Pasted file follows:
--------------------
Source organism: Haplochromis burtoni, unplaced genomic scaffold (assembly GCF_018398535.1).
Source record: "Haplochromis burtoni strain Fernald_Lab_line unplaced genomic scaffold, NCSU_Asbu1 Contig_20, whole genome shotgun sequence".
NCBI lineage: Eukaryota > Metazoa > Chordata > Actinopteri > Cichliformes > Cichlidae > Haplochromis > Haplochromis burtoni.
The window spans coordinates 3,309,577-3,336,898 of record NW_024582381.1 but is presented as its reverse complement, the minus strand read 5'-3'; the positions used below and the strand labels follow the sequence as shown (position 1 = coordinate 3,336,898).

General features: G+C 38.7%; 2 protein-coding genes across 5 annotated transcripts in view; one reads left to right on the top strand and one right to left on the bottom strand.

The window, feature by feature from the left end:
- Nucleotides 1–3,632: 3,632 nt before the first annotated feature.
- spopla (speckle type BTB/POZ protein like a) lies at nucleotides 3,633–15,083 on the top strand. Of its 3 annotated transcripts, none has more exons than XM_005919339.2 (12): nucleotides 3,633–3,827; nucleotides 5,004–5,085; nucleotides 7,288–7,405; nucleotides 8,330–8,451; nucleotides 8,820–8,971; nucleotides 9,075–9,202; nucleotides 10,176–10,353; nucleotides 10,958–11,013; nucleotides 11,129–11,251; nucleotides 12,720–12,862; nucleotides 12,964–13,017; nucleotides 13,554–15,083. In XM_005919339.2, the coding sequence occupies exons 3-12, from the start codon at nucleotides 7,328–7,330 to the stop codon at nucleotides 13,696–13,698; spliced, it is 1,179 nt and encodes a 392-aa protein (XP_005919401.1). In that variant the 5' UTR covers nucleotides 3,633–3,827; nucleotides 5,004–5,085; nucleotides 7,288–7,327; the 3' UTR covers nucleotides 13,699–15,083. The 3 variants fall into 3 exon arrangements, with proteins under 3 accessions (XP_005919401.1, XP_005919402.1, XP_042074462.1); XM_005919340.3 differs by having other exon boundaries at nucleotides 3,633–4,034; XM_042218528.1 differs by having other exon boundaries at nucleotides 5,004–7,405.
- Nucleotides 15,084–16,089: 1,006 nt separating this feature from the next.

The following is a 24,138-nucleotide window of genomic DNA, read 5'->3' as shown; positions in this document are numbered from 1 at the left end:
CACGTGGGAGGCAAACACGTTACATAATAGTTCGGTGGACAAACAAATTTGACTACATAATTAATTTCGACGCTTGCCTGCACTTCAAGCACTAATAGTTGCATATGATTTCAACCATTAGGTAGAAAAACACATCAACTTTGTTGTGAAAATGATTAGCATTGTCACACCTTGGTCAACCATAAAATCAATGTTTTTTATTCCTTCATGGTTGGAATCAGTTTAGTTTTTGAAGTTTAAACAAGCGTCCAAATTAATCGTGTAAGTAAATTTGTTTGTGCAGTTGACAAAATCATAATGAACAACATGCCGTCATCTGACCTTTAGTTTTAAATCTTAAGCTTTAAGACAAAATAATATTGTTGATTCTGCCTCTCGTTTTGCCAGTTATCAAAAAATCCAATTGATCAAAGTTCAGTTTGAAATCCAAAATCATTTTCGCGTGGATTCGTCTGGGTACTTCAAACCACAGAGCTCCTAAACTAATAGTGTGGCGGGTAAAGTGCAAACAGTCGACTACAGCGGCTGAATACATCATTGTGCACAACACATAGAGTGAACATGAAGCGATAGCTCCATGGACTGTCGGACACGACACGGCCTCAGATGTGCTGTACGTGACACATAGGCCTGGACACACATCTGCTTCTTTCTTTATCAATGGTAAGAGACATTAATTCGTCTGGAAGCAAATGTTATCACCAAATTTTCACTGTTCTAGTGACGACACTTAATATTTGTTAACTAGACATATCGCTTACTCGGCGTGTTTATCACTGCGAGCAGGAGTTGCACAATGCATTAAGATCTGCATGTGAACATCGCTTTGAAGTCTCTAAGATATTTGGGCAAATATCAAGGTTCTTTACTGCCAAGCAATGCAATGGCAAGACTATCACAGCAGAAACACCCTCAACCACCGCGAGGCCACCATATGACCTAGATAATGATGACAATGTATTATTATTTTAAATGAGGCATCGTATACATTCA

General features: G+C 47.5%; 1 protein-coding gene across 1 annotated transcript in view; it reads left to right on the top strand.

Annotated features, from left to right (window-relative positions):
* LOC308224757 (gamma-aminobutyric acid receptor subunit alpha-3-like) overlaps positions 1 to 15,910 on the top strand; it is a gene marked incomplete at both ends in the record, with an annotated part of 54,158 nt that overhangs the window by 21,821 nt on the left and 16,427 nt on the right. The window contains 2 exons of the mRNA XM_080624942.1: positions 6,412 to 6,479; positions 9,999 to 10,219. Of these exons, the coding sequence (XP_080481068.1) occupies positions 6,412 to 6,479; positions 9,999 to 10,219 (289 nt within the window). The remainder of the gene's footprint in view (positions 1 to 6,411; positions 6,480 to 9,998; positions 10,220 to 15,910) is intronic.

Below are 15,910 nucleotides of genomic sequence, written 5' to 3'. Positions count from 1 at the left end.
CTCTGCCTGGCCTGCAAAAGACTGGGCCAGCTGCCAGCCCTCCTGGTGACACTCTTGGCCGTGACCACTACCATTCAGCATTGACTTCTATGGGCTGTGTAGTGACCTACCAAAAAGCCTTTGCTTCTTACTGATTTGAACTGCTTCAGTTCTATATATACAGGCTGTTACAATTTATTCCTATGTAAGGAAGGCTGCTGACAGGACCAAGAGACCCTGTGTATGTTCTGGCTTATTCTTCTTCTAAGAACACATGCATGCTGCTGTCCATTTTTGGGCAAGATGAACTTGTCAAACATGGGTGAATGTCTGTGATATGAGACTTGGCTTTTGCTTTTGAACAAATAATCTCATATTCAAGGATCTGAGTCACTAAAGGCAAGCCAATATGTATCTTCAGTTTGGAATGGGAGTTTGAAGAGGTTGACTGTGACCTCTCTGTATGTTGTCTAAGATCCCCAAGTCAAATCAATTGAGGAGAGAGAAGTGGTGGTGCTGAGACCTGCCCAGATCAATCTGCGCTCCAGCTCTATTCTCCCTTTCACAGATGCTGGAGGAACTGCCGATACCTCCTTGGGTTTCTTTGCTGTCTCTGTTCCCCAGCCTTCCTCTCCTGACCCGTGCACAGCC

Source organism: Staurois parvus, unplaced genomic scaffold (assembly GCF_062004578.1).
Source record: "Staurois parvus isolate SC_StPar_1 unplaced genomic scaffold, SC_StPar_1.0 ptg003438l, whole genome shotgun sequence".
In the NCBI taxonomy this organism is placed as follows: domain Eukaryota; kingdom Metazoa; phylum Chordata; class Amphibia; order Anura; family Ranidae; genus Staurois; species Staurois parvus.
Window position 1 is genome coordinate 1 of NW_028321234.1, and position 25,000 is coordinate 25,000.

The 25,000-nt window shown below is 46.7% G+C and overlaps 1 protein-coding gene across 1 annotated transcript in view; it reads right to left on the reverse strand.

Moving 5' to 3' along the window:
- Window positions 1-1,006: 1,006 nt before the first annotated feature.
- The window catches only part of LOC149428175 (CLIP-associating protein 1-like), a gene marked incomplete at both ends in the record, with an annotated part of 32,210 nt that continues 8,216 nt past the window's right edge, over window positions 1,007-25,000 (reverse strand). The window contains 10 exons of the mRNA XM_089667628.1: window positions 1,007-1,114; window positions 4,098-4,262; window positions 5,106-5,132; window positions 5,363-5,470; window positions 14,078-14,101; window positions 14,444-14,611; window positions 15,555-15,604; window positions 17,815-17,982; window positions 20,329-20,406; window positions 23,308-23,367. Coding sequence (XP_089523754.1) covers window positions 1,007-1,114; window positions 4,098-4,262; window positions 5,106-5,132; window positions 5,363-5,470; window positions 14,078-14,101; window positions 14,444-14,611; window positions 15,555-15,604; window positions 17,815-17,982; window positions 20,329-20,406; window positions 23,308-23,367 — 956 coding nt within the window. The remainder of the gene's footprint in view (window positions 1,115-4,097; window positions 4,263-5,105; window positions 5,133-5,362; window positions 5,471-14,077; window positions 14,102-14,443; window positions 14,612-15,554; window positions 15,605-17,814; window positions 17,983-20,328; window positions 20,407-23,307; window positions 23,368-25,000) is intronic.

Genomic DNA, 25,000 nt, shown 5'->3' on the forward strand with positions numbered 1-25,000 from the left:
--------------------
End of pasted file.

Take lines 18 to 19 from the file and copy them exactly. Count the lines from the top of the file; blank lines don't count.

Source record: "Staurois parvus isolate SC_StPar_1 unplaced genomic scaffold, SC_StPar_1.0 ptg003438l, whole genome shotgun sequence".
In the NCBI taxonomy this organism is placed as follows: domain Eukaryota; kingdom Metazoa; phylum Chordata; class Amphibia; order Anura; family Ranidae; genus Staurois; species Staurois parvus.